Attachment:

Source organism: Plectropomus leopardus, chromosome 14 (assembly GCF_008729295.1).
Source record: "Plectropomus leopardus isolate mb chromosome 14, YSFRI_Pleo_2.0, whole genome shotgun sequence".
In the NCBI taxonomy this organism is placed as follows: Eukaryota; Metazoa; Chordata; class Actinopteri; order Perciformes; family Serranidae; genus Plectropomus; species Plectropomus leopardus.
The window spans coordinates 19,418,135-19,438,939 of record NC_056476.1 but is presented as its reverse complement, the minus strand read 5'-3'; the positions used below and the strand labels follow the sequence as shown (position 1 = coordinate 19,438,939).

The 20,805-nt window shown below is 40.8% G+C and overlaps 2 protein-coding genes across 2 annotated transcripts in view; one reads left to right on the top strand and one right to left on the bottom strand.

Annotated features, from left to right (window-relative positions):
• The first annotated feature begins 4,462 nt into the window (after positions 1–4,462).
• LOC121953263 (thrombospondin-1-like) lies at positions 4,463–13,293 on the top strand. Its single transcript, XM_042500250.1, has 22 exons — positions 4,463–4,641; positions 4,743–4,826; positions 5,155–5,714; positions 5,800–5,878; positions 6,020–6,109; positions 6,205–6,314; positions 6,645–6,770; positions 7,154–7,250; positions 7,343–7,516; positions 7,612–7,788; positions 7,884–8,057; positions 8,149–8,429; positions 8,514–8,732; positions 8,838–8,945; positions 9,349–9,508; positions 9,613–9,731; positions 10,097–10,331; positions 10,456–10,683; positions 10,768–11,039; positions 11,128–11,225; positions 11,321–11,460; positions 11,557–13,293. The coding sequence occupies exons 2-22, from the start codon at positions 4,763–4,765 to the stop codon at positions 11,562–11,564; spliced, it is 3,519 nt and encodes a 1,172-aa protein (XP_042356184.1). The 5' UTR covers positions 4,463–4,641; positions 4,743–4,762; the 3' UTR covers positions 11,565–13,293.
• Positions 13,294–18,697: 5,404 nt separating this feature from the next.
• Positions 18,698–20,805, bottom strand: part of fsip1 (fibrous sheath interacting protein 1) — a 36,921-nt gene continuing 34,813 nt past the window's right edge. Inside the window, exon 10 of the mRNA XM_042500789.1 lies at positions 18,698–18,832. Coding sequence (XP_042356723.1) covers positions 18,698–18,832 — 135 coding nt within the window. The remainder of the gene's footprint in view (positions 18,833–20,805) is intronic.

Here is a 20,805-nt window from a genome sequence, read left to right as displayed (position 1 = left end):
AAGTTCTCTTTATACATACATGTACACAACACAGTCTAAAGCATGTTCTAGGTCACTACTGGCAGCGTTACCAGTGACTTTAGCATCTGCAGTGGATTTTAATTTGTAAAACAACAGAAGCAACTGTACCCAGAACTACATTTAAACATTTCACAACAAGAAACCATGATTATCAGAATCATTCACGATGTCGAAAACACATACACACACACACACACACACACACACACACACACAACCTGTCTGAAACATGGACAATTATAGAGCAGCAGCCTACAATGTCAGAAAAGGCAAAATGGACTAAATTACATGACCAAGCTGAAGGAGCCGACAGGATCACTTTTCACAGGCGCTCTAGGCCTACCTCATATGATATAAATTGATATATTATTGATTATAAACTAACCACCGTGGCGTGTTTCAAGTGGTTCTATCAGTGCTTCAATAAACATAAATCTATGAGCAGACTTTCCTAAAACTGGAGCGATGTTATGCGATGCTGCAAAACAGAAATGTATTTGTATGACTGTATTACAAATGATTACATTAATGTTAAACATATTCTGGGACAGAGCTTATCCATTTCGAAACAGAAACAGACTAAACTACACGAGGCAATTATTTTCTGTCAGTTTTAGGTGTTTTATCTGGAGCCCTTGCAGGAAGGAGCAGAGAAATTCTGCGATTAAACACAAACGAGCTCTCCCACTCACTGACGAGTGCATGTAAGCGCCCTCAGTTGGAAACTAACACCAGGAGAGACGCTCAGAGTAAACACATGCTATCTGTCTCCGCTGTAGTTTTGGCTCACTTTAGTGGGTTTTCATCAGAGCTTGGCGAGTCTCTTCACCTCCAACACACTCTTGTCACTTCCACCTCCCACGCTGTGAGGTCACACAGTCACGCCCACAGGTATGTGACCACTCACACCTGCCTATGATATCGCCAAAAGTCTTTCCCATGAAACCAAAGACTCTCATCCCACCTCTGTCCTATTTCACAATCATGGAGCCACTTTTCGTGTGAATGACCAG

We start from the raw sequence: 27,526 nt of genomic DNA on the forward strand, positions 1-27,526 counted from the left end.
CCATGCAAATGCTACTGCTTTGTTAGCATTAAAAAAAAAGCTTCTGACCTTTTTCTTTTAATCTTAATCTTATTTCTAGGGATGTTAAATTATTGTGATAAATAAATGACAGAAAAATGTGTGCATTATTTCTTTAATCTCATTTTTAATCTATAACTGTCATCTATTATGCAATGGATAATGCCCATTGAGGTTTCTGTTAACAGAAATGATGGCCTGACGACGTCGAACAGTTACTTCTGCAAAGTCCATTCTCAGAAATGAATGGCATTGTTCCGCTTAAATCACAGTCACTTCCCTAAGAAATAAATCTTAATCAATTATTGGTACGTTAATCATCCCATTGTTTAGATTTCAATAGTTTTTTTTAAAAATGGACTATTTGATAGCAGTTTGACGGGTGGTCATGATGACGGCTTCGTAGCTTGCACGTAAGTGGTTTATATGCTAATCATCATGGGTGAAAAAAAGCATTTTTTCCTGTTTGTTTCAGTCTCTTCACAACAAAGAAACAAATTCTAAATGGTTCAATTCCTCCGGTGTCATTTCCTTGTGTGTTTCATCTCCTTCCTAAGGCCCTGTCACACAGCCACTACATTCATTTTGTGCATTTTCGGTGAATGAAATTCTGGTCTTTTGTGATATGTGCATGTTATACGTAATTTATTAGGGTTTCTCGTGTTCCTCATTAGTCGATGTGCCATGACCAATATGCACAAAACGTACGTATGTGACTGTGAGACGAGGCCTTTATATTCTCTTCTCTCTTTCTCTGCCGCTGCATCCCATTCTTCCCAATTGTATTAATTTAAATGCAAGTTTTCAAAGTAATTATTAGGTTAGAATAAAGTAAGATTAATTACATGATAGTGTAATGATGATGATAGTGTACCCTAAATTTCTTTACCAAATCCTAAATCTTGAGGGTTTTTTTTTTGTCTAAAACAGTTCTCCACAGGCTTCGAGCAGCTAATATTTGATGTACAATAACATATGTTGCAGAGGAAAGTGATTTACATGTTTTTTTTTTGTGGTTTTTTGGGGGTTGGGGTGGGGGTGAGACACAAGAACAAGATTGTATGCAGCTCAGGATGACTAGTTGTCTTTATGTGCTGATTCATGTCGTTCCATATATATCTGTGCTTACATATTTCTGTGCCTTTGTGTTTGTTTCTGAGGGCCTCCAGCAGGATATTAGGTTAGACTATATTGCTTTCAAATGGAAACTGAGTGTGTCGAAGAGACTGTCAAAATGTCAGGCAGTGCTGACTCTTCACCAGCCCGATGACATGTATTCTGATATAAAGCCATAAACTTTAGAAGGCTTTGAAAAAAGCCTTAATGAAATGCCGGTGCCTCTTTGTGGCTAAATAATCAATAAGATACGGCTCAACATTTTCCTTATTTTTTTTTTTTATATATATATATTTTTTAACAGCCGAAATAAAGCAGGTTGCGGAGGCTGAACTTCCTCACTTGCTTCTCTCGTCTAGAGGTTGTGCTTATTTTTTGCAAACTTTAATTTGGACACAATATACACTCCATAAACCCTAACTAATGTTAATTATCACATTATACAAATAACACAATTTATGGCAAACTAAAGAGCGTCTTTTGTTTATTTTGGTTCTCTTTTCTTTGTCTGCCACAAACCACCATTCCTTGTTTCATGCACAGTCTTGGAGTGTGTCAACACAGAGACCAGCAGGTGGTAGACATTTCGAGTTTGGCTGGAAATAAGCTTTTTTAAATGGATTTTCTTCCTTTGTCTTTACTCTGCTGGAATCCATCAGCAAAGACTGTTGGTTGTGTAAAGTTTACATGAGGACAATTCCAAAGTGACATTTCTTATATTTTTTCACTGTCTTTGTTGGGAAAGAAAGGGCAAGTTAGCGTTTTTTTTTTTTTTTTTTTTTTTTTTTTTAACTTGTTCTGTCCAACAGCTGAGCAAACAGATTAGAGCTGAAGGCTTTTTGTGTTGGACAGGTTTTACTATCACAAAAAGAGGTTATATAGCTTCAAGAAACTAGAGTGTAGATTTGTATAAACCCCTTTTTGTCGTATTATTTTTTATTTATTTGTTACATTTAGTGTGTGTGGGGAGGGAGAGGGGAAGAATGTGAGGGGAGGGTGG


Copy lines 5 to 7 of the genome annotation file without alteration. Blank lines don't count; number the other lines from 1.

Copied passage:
The 20,805-nt window shown below is 40.8% G+C and overlaps 2 protein-coding genes across 2 annotated transcripts in view; one reads left to right on the top strand and one right to left on the bottom strand.

Annotated features, from left to right (window-relative positions):
• The first annotated feature begins 4,462 nt into the window (after positions 1–4,462).